The New York Times/AP, 02/04/2016
Brazil is not sharing enough samples and disease data to let researchers determine whether the Zika virus is, as feared, linked to the increased number of babies born with abnormally small heads in the South American country, U.N. and U.S. health officials say.
Without viruses from Brazil — the epicenter of the ongoing Zika crisis — laboratories in the United States and Europe are being forced to work with samples from previous outbreaks, and is frustrating efforts to develop diagnostic tests, drugs and vaccines. Scientists tell The Associated Press that having so little to work with is hampering their ability to track the virus’ evolution.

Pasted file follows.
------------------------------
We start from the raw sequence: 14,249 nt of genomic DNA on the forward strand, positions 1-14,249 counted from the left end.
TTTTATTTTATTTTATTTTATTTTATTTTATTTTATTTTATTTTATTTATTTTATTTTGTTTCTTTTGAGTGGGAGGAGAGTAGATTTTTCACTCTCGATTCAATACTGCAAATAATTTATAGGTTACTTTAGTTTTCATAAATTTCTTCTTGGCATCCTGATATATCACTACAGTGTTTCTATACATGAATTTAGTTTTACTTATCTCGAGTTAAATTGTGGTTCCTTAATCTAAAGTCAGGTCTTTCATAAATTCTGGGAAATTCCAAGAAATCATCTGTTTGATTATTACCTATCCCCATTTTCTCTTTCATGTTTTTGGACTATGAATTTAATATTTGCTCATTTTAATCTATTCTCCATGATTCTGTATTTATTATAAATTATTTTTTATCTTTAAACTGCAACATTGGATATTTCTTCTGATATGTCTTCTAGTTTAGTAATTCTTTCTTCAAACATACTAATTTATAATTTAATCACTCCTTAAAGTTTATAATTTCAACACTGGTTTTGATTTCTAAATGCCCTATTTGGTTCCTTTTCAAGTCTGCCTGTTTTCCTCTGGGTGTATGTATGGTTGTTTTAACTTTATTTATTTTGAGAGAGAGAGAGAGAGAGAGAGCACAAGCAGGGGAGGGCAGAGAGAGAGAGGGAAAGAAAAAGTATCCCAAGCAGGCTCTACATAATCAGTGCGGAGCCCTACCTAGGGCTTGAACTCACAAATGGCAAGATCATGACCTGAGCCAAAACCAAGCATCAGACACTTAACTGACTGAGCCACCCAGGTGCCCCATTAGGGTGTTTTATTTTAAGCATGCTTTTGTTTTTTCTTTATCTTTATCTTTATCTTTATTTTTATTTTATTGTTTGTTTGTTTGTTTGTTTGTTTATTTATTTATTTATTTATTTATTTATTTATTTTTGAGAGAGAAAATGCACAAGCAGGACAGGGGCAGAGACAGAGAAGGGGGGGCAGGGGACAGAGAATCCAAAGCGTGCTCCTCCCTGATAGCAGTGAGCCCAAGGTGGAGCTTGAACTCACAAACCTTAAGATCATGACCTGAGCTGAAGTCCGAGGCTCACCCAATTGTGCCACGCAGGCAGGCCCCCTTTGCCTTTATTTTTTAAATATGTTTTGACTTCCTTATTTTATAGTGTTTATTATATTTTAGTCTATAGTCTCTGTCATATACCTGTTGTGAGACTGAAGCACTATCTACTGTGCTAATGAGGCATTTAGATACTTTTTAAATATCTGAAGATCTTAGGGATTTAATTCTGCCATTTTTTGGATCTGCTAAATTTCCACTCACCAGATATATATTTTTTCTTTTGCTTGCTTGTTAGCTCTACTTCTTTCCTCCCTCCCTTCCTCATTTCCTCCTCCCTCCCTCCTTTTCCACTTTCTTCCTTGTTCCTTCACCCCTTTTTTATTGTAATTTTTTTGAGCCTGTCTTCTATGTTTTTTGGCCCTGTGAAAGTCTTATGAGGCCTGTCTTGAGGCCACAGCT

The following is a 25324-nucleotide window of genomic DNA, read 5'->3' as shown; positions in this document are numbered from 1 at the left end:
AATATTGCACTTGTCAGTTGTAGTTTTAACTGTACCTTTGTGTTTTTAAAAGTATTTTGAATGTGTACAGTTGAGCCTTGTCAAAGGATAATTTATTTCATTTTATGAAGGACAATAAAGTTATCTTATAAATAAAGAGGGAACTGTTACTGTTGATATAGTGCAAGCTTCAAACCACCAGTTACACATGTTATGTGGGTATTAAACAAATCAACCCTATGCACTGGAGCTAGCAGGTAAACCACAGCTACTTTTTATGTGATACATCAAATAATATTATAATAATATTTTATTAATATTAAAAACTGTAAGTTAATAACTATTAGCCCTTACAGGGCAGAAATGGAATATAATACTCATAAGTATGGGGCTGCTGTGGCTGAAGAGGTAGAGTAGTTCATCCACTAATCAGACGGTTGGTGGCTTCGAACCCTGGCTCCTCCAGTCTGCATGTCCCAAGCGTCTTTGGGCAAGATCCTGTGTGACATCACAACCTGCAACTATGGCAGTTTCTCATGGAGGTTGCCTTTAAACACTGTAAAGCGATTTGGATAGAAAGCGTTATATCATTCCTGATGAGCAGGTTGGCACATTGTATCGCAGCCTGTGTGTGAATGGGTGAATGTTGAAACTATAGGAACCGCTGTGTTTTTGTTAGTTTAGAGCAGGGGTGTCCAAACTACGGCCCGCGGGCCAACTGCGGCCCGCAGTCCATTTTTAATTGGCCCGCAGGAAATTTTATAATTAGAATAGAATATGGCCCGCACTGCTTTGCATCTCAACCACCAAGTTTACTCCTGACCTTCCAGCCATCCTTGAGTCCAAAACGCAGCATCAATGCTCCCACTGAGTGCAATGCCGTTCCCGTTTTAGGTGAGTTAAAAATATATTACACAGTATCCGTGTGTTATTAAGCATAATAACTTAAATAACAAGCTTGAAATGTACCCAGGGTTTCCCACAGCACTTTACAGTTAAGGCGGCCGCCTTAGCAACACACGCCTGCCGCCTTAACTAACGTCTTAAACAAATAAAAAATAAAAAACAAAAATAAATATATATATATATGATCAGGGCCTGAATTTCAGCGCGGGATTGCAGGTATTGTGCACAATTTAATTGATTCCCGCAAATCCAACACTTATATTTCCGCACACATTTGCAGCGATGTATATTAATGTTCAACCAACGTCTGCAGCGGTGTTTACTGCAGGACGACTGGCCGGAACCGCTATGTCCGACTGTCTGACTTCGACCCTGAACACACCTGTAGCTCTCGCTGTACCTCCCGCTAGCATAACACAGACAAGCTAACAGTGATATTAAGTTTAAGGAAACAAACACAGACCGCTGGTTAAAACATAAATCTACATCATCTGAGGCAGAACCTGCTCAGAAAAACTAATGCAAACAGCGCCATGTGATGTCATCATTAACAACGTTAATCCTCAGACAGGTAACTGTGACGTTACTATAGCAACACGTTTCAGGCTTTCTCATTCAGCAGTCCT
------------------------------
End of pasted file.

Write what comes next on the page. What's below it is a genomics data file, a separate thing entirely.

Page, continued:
One major problem appears to be Brazilian law. At the moment, it is technically illegal for Brazilian researchers and institutes to share genetic material, including blood samples containing Zika and other viruses.